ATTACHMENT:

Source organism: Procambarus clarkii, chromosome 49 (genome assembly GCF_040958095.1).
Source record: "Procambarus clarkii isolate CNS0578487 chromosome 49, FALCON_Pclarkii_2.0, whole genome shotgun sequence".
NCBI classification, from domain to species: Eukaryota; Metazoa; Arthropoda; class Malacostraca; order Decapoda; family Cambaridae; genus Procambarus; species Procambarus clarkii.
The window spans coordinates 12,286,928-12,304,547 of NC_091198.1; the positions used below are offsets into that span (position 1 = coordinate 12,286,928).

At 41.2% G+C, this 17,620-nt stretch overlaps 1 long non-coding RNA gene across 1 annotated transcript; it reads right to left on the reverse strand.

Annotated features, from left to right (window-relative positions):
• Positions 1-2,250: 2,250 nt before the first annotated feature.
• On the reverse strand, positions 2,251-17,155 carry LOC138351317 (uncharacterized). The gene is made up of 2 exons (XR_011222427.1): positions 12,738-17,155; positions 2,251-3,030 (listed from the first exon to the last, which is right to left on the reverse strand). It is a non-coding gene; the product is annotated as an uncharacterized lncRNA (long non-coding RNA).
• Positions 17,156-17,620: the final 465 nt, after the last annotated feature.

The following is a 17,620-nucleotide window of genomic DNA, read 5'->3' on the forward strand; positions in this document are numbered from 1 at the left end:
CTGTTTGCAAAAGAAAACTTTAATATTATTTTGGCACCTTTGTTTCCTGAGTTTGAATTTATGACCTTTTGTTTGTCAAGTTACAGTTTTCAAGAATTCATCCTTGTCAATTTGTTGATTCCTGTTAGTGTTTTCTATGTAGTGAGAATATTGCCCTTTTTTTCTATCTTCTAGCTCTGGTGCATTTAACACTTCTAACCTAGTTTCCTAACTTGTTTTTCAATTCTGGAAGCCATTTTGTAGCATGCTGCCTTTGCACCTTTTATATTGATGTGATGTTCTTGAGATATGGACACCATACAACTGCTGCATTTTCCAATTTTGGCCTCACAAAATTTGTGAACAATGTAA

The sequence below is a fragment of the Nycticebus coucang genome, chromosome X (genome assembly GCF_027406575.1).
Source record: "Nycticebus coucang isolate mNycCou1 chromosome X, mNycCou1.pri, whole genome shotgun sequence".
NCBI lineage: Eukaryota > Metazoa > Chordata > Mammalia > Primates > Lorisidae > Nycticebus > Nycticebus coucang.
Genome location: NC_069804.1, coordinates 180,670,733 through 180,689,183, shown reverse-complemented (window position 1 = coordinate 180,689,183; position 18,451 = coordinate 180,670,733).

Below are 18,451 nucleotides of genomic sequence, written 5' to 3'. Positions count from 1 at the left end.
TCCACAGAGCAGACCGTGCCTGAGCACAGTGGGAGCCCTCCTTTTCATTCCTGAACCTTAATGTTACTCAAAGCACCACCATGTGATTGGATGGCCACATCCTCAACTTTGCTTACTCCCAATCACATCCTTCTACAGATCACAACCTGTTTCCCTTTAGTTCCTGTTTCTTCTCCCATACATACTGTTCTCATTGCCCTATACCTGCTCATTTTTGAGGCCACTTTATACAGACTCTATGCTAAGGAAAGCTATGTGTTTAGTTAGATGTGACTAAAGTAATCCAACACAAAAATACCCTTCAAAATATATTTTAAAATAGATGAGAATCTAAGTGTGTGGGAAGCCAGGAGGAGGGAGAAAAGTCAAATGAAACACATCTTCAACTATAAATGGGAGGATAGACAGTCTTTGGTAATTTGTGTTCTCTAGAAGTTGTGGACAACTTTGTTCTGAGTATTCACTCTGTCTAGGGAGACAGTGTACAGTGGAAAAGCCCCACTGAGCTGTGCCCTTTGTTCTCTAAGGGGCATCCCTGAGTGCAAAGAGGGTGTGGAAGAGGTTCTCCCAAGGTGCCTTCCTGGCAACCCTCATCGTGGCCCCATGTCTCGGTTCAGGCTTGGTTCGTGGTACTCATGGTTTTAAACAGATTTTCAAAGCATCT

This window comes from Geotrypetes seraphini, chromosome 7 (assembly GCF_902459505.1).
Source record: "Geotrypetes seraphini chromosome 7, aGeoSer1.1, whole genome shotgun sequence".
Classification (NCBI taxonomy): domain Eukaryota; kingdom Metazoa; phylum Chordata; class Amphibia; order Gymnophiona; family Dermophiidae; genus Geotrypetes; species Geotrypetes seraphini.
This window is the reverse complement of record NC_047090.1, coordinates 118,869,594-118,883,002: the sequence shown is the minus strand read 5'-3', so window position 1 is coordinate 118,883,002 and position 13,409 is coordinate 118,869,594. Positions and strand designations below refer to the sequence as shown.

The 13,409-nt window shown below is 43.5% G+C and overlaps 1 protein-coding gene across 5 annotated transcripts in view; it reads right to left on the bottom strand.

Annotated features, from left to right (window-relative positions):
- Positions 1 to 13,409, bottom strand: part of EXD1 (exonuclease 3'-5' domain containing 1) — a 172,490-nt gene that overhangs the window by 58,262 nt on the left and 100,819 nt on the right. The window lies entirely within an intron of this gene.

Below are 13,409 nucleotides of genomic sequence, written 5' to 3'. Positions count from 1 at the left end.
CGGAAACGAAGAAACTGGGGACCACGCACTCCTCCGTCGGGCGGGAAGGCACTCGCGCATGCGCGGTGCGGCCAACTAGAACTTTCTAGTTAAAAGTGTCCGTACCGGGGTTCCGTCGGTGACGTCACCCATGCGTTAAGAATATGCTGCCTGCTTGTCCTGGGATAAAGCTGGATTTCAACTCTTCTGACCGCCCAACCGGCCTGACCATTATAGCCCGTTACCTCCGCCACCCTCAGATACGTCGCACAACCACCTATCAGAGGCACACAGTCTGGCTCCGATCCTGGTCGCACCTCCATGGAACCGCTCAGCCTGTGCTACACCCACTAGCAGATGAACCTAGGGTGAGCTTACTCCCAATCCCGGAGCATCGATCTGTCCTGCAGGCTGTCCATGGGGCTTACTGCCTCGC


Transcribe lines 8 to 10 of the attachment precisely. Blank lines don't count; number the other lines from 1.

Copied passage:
• On the reverse strand, positions 2,251-17,155 carry LOC138351317 (uncharacterized). The gene is made up of 2 exons (XR_011222427.1): positions 12,738-17,155; positions 2,251-3,030 (listed from the first exon to the last, which is right to left on the reverse strand). It is a non-coding gene; the product is annotated as an uncharacterized lncRNA (long non-coding RNA).
• Positions 17,156-17,620: the final 465 nt, after the last annotated feature.

The following is a 17,620-nucleotide window of genomic DNA, read 5'->3' on the forward strand; positions in this document are numbered from 1 at the left end: